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Santa Monica Can Implement Housing Law Ruled Unconstitutional, City Attorney Says


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By Jorge Casuso

May 3, 2024 -- Despite being ruled unconstitutional by a Superior Court judge, Santa Monica can continue implementing a State law that allows multi-family buildings on single family lots, City Attorney Doug Sloan said Friday.

While the April 22 ruling by Los Angeles County Superior Court Judge Curtis A. Kin applies to charter cities like Santa Monica, it "is not binding on any other party except those involved in the litigation," Sloan wrote in an update on Senate Bill 9 (SB9),

The ruling also does not prevent Santa Monica from continuing to implement the law, which allows lots zoned for a single-family home to be split into two lots with two homes each without requiring a public process.

"Further," Sloan wrote, "the ruling does not prevent the City from following City Council’s direction to allow for additional units on parcels 10,000 square feet or greater to provide more housing opportunities in the R-1 single family zones."

Although the City Council could amend or repeal its SB9 ordinance, doing so would jeopardize the State's certification of Santa Monica's Housing Element, which must outline a plan to build 8,895 new housing units, 6,168 of them affordable, by 2030.

Such a move, Sloan warned, "could potentially affect our ability to comply with other programs by lessening opportunities for additional housing units and types in the R-1 residential zones."

The City would have to propose an alternate housing strategy for single family neighborhoods that would require amending the certified Housing Element.

If the proposal is rejected by the California Department of Housing and Economic Development (HCD) and the Housing Element falls out of compliance, "HCD may notify the Attorney General and refer the case for prosecution and impose fines upon the City," Sloan warned.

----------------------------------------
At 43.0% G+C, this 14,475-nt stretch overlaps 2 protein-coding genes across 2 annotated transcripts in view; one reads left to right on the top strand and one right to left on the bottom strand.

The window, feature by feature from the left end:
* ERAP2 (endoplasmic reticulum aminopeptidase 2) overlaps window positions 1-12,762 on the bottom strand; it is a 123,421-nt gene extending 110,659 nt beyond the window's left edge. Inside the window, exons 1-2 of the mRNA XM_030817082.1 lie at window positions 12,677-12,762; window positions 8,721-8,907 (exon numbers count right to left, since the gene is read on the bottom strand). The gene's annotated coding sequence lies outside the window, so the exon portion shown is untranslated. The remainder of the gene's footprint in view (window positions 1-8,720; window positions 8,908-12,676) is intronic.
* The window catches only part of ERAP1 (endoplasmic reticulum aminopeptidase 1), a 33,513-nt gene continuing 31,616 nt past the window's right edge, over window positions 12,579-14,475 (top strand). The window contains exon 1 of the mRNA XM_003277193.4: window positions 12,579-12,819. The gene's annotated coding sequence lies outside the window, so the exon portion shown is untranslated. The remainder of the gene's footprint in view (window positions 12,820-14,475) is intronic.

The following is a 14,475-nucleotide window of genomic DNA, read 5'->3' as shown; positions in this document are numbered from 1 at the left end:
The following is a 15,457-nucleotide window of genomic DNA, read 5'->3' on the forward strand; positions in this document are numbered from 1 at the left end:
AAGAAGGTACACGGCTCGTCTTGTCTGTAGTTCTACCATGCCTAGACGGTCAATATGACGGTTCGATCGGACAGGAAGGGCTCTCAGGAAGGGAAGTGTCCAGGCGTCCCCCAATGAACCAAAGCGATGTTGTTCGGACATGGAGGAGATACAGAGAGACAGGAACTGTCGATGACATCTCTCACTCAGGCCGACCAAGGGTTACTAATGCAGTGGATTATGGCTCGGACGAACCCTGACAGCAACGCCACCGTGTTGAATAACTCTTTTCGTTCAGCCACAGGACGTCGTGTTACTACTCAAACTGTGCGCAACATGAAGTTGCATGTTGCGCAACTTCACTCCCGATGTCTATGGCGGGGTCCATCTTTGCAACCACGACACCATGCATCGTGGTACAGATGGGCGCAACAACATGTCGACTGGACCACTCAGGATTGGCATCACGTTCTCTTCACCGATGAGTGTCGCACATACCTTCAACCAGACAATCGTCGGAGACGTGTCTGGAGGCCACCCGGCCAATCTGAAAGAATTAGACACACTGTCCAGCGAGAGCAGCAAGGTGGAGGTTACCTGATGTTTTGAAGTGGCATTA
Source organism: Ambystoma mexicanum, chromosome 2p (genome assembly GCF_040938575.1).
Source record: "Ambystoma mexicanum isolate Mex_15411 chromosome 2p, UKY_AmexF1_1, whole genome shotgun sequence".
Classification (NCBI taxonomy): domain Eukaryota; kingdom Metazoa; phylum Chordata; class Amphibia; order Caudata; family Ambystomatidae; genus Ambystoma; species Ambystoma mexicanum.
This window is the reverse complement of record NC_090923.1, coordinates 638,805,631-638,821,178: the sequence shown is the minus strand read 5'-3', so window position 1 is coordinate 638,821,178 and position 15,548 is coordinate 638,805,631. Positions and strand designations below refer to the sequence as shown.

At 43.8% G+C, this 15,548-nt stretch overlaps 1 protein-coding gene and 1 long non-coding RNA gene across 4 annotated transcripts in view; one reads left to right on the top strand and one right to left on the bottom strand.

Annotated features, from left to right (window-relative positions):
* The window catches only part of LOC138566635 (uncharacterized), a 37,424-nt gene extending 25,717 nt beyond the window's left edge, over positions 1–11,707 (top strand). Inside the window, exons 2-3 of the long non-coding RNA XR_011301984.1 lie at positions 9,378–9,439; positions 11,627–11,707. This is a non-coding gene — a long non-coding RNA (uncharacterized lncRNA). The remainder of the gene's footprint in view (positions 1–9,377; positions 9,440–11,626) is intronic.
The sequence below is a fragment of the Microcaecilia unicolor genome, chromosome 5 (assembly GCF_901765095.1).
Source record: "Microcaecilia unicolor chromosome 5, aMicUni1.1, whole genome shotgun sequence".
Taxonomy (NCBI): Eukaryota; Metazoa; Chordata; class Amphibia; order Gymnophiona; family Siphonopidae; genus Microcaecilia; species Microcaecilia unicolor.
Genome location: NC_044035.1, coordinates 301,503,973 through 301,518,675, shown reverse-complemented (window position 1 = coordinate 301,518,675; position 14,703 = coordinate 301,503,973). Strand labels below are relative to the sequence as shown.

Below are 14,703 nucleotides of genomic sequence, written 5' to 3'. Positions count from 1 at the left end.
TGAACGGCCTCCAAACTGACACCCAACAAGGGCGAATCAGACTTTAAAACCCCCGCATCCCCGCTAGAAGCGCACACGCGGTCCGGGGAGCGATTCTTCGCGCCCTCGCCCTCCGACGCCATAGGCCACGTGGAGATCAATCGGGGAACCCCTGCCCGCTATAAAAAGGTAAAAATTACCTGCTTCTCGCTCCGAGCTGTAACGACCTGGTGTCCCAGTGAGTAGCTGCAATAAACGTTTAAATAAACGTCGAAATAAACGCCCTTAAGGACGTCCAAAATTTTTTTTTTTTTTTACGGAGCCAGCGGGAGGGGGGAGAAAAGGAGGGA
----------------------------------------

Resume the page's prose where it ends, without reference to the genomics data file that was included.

It also could make the City subject to additional "Builder's Remedy" projects under a provision in State law that allows developers to bypass Santa Monica's zoning code and general plan if a Housing Element has not been certified.

That is what happened in October 2022, when Santa Monica's biggest housing developer rushed plans into the City's development pipeline to build more than 4,000 units that required little public input ("City Officials Caught Off Guard by Flurry of Development Submissions," October 13, 2022).

In March 2023, the Council approved zoning changes that made its Housing Element compliant ("Council Takes Major Step to Meet State-Mandated Housing Quota," March 27, 2023).

In addition to opening the City up to penalties, lawsuits and further loss of control over development, amending the SB9 ordinance could possibly jeopardize Santa Monica's designation as a "prohousing" community, Sloan said.

The designation, granted by Governor Gavin Newsom in January, places Santa Monica among 36 California cities given "priority for resources to build housing to help meet the statewide goal of 2.5 million homes by 2030," according to the Governor's office.

Sloan said it is "currently unknown" whether the State intends to appeal the Superior Court decision or approve legislation to "address and remedy the narrow issue presented in the case, which would obviate the necessity for an appeal."

The lawsuit was filed by the Cities of Redondo Beach, Carson, Torrance, Whittier and Del Mar.

Sloan's update comes less than two weeks after Judge Kin found SB9 "is neither reasonably related to ensuring access to affordable housing nor narrowly tailored to avoid unnecessary interference in local governments ("Judge Rules Controversial State Housing Law Unconstitutional," April 24, 2024).

Since the ruling, "Santa Monica has received numerous questions as to how this affects the City," Sloan said.

"The City Attorney’s Office is continuing to monitor this issue along with the status of proposed legislation and will continue to keep the City Council and community apprised as we receive more judicial and legislative guidance."

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